High levels of global genome methylation in patients with retinoblastoma

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Yazici H., Wu H., Tigli H., YILMAZ E. M., KEBUDİ R., Santella R. M.

Oncology Letters, vol.20, no.1, pp.715-723, 2020 (SCI-Expanded) identifier identifier identifier

  • Publication Type: Article / Article
  • Volume: 20 Issue: 1
  • Publication Date: 2020
  • Doi Number: 10.3892/ol.2020.11613
  • Journal Name: Oncology Letters
  • Journal Indexes: Science Citation Index Expanded (SCI-EXPANDED), Scopus, Academic Search Premier, BIOSIS, EMBASE
  • Page Numbers: pp.715-723
  • Keywords: global genome methylation, DNA methyltransferase genes, gene expression, retinoblastoma
  • Istanbul Medipol University Affiliated: No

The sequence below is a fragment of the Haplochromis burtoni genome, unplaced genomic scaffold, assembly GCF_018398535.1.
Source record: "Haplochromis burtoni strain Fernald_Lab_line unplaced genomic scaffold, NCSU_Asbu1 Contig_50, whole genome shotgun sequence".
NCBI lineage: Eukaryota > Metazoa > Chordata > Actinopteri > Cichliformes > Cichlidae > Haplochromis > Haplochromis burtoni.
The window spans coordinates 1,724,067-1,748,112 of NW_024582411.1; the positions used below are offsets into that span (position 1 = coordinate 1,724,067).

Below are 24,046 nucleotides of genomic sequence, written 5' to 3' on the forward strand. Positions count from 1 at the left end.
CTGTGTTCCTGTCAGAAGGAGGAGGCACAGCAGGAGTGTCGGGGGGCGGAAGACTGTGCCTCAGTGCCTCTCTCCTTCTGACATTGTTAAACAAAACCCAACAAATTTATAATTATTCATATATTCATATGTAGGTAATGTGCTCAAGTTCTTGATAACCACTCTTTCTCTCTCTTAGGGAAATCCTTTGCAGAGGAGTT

Retinoblastoma is a tumor of the embryonic neural retinain young children. The DNA methyltransferase 1(DNMT1) gene has been demonstrated to be transcriptionally activated in cells lacking retinoblastoma 1 (RB1). Thus, there is a direct interaction between DNMT1 and RB1 in vivo. The present study hypothesized that uncontrolled DNMT1, DNMT2 and DNMT3 expression may lead to a high level of global genome methylation causing a second hit or where both alleles are altered, in RB1 and/or inactivation of other genes in retinal cells. To test this, the global genome methylation levels were analyzed in 69 patients with retinoblastoma, as well as 26 healthy siblings and 18 healthy unrelated children as the control groups. Peripheral blood and tumor tissue samples were obtained from 32 patients. The expression levels of DNMT genes were also determined in cell lines. Based on the median levels of global genome methylation in patients, higher genome-wide methylation levels in peripheral blood were associated with a 3.33-fold increased risk for retinoblastoma in patients compared with all healthy controls (95% confidence interval, 0.98-11.35; P<0.0001). The level of global genome methylation and the expression of DNMT genes were increased in the WERI-RB-1 cell line, which has a mutated RB1 gene, compared with a wild-type RB1-expressing cell line. These results supported the hypothesis that epigenetic alterations, as well as mutations in RB1, may be associated with the oncogenesis and inheritance of retinoblastoma. The repression of genes that interact with RB1, such as the DNMT gene family, may be important in patients with retinoblastoma with alterations in RB1, and may serve a role in the treatment and regression of retinoblastoma.